Compare any two graphics cards:
Radeon HD 6870 vs Radeon HD 7790
IntroThe Radeon HD 6870 makes use of a 40 nm design. ATi has set the core frequency at 900 MHz. The GDDR5 memory is set to run at a frequency of 1050 MHz on this card. It features 1120 SPUs as well as 56 TAUs and 32 ROPs.
Compare those specifications to the Radeon HD 7790, which has clock speeds of 1000 MHz on the GPU, and 1500 MHz on the 1024 MB of GDDR5 RAM. It features 896 SPUs as well as 56 Texture Address Units and 16 ROPs.
(No game benchmarks for this combination yet.)
Power Usage and Theoretical Benchmarks
Power Consumption (Max TDP)
Theoretically speaking, the Radeon HD 6870 should be 40% quicker than the Radeon HD 7790 in general, due to its greater bandwidth. (explain)
Texel RateThe Radeon HD 7790 is a little bit (approximately 11%) faster with regards to AF than the Radeon HD 6870. (explain)
Pixel RateIf using lots of anti-aliasing is important to you, then the Radeon HD 6870 is superior to the Radeon HD 7790, by a large margin. (explain)
Please note that the above 'benchmarks' are all just theoretical - the results were calculated based on the card's specifications, and real-world performance may (and probably will) vary at least a bit.
Price ComparisonPlease note that the price comparisons are based on search keywords, and might not be the exact same card listed on this page. We have no control over the accuracy of their search results.
Memory Bandwidth: Bandwidth is the max amount of data (counted in megabytes per second) that can be transported over the external memory interface in a second. It is calculated by multiplying the bus width by its memory speed. In the case of DDR type memory, the result should be multiplied by 2 again. If it uses DDR5, multiply by ANOTHER 2x. The better the bandwidth is, the better the card will be in general. It especially helps with anti-aliasing, HDR and higher screen resolutions.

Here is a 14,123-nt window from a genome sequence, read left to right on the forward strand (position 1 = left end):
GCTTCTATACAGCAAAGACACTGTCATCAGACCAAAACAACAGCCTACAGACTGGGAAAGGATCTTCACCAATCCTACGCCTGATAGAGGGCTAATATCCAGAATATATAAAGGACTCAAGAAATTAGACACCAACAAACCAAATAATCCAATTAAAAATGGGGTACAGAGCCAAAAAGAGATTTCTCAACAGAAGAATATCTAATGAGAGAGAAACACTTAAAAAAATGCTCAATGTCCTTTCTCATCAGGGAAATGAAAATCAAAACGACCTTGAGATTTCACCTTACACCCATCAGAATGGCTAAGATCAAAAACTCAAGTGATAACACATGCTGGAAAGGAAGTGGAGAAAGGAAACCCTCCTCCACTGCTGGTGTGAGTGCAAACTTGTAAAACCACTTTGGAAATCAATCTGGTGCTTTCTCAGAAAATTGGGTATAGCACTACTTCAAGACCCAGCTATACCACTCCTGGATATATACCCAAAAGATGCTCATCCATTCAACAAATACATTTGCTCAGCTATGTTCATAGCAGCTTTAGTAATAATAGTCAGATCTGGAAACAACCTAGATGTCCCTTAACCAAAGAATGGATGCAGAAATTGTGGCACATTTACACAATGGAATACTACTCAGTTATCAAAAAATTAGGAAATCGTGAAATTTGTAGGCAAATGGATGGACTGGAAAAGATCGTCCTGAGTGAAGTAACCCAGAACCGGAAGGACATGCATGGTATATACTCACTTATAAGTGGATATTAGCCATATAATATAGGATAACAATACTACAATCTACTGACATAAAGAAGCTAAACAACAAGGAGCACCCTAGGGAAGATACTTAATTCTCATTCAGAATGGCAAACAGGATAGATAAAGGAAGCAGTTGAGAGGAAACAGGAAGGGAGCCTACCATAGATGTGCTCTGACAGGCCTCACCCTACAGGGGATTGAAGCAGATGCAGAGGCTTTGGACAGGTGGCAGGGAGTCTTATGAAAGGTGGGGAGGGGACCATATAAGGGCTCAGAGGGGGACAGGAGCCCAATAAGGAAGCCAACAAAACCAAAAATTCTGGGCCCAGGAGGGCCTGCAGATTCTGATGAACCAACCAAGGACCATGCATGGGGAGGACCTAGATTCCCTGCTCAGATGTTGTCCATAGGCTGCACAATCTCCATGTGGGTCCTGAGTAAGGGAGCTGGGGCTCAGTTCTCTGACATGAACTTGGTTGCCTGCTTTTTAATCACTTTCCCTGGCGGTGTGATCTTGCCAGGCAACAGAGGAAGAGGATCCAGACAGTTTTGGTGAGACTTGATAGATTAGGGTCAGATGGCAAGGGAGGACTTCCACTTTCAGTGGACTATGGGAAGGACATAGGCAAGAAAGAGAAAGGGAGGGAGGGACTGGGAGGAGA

Texel Rate: Texel rate is the maximum texture map elements (texels) that are processed in one second. This figure is calculated by multiplying the total number of texture units of the card by the core clock speed of the chip. The higher the texel rate, the better the card will be at texture filtering (anisotropic filtering - AF). It is measured in millions of texels per second.
Pixel Rate: Pixel rate is the most pixels the video card could possibly write to the local memory in one second - measured in millions of pixels per second. Pixel rate is worked out by multiplying the number of Render Output Units by the clock speed of the card. ROPs (Raster Operations Pipelines - aka Render Output Units) are responsible for drawing the pixels (image) on the screen. The actual pixel rate also depends on many other factors, most notably the memory bandwidth of the card - the lower the bandwidth is, the lower the ability to get to the maximum fill rate.